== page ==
It is the attempt on the life of James Gordon that earns the sympathy of Harvey Dent. “Gordon has suffered enough, don’t you think?” Batman asks Dent. Gordon has lost a marriage to Gotham, seen his daughter crippled and his lover murdered. In the years ahead, Gotham will even conspire to take away his son from him. Gordon is – more than any other member of the ensemble – an ordinary guy caught up in extraordinary circumstances. He knows about the concept of collateral damage.

Dent is so sympathetic to Gordon that he “bends” the rules of his coin toss as much as possible to help Batman. “I mean, this doesn’t have anything to do with Gordon,” Dent tries to rationalise. “Aw, hell… talk to Cobblepot. He knows the score… That’s all I’m saying, though… and it’s for Jim Gordon, not you.” Then again, one imagines that Harvey Dent feels some measure of sympathy for “normal” people who get chewed up by Gotham and spit back out.

Nobody messes with Jim Gordon...

Nobody messes with Jim Gordon…

It turns out that the entire plot of Dead Reckoning is driven by an attempt to kill Batman eight years earlier. It’s an attempt that Batman that didn’t even get past the planning stages. The Joker sabotaged its because he saw the opportunity to ruin an innocent person’s life. “Why?” Batman demands. “What about your plan?” The Joker is philosophical about his grand ambitious plan to murder Batman. “No, no… that damn thing was never going to work anyway… those team efforts never do.” This is business as usual.

Then again, as Batman confesses to Jim Gordon, it really doesn’t matter that the attempt never happened. It’s such a common occurrence that it would be difficult for Batman to identify a particularly incident. “I don’t even remember any attempts on me from eight years ago,” he reflects. “Not that it makes a difference. They’ve tried so many times over the years…” The only thing different about this attempt is that a “normal” person got caught in the crossfire.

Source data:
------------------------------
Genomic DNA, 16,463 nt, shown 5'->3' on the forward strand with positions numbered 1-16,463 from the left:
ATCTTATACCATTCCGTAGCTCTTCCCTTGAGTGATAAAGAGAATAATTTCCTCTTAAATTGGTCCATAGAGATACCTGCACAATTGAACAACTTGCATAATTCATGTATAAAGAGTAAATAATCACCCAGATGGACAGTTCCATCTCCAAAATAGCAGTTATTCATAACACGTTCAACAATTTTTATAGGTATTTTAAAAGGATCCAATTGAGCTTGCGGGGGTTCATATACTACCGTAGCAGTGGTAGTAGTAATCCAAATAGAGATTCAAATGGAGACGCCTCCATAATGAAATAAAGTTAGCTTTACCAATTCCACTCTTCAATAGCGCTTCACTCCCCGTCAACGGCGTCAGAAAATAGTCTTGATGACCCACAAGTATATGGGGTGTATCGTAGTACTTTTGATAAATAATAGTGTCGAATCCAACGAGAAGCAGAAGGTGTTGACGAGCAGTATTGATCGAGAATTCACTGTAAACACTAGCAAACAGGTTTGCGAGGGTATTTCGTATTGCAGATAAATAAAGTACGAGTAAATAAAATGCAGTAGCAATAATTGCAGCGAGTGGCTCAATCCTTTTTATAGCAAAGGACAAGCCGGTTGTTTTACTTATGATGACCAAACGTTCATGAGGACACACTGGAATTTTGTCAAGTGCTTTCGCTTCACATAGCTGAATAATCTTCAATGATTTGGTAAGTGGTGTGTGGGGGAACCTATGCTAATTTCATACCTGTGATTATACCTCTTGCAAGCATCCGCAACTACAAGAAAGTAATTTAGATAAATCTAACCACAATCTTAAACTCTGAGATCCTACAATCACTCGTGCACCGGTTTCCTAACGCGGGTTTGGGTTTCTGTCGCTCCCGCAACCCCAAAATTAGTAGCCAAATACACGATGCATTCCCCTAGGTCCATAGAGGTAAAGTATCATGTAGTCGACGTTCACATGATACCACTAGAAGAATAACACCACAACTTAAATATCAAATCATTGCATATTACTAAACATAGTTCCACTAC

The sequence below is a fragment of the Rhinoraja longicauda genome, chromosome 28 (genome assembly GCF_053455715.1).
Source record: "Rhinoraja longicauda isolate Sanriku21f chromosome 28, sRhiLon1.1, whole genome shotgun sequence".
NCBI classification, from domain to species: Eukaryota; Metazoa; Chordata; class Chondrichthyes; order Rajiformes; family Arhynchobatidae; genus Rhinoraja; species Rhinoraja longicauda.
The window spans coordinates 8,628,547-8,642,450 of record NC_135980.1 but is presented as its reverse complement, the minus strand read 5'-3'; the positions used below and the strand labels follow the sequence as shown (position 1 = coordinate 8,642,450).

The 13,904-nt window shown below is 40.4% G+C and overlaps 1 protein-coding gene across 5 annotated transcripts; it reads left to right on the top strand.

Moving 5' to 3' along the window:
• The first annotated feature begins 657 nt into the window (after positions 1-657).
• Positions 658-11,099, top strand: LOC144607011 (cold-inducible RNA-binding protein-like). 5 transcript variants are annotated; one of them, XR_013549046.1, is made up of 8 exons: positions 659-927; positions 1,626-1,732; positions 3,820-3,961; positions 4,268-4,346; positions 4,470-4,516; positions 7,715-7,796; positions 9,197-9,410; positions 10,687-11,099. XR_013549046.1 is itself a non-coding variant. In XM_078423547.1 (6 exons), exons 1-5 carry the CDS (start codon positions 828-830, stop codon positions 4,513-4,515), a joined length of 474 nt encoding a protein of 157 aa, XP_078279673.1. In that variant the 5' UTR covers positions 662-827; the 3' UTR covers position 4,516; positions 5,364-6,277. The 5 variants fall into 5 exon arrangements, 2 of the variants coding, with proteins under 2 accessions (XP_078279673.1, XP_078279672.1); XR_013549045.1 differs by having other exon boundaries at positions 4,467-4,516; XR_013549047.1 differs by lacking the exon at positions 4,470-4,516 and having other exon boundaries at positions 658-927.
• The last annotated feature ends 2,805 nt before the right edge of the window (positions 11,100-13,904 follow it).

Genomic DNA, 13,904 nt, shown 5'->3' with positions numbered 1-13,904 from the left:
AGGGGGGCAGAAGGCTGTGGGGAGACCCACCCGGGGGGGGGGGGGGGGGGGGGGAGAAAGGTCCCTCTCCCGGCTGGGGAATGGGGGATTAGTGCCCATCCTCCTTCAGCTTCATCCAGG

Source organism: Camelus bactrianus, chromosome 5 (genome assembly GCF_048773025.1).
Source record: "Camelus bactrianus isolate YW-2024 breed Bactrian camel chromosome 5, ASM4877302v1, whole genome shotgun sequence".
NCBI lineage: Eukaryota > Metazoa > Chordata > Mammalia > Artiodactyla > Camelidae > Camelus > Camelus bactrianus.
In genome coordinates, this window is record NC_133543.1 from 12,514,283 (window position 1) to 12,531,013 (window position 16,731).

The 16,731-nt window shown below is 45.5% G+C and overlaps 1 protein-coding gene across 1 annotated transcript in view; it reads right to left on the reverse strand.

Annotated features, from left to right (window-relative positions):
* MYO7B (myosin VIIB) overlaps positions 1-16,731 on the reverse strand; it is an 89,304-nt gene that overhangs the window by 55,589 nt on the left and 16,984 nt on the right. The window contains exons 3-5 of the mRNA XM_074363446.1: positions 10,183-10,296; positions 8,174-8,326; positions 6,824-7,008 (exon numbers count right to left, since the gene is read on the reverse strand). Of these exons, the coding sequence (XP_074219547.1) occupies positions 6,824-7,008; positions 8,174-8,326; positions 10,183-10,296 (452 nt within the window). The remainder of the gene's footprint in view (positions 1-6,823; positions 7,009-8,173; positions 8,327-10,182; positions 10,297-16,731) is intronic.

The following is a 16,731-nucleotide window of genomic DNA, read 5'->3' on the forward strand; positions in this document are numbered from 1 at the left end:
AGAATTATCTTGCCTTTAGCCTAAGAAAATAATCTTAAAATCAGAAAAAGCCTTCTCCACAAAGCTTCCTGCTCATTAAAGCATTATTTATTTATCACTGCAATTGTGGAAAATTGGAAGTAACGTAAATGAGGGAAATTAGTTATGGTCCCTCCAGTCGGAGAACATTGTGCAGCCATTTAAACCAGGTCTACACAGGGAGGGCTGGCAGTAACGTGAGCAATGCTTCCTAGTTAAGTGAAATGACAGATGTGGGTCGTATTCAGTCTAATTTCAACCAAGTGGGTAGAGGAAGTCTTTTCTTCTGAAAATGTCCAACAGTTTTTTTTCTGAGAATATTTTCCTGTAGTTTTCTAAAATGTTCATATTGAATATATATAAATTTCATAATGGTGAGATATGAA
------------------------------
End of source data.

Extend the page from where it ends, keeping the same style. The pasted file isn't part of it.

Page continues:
Face-off...

Face-off…

Batman and his enemies exist in a world beyond the realm of “normal” people. When Batman finds Harvey Dent locked up in solitary in Arkham, he is curious what the former lawyer has done. “I drove the new shrink to a nervous breakdown,” he explains. “What can I saw? They breed them soft these days… Guy had no business being in Arkham in the first place if he couldn’t handle it.” Even that fleeting contact can be dangerous.

There is a sense that this is a post-9/11 story dealing with the fact that massive events tend to cause collateral damage, catching normal people in the cross-hairs. The story explicitly acknowledges that this concern is rooted in post-millennial anxieties. Visiting the Joker who has been detained in an international prison, Batman demands, “You brought a civilian into our world, and you’re laughing about it?”

This bird ain't gonna fly...

This bird ain’t gonna fly…

“Bah, civilians,” the Joker retorts. “Welcome to the 21st century, Batman. There are no civilians anymore… and really, there never were.” There’s a sense that everybody is now a legitimate target. Discussing his discomfort with Jim Gordon, Batman describes his own world as “the terror”, lamenting that “this time, someone else… and innocent… got caught up in the terror.” This is something that disturbs Batman, because this is a large part of what he works so hard to prevent.

The 9/11 anxieties play out across the story. The Joker’s international prison evokes Guantanamo Bay, while the script acknowledges that Batman and his rogues operate outside the scope of mere criminal procedure. Discovering the Dent was assisted in escape by his lawyer, Batman observes, “He shouldn’t have been allowed any visitors at all.” Montaya replies, “Yeah, unfortunately, there’s this little thing called the Bill of Rights that those of us in the real world have to deal with occasionally.”

Face Two-Face...

Face Two-Face…

It’s nice nod to the way that those rights were gradually eroded for those involved in terrorist offences – suggesting that the people responsible for committing those atrocities were more than simple criminals. Batman’s suggestion that the criminal justice system cannot hold a villain like Two-Face feels like a sly piece of commentary on post-Patriot-Act policies and politics. It’s a little touch that clearly defines Dead Reckoning as a twenty-first century Batman story.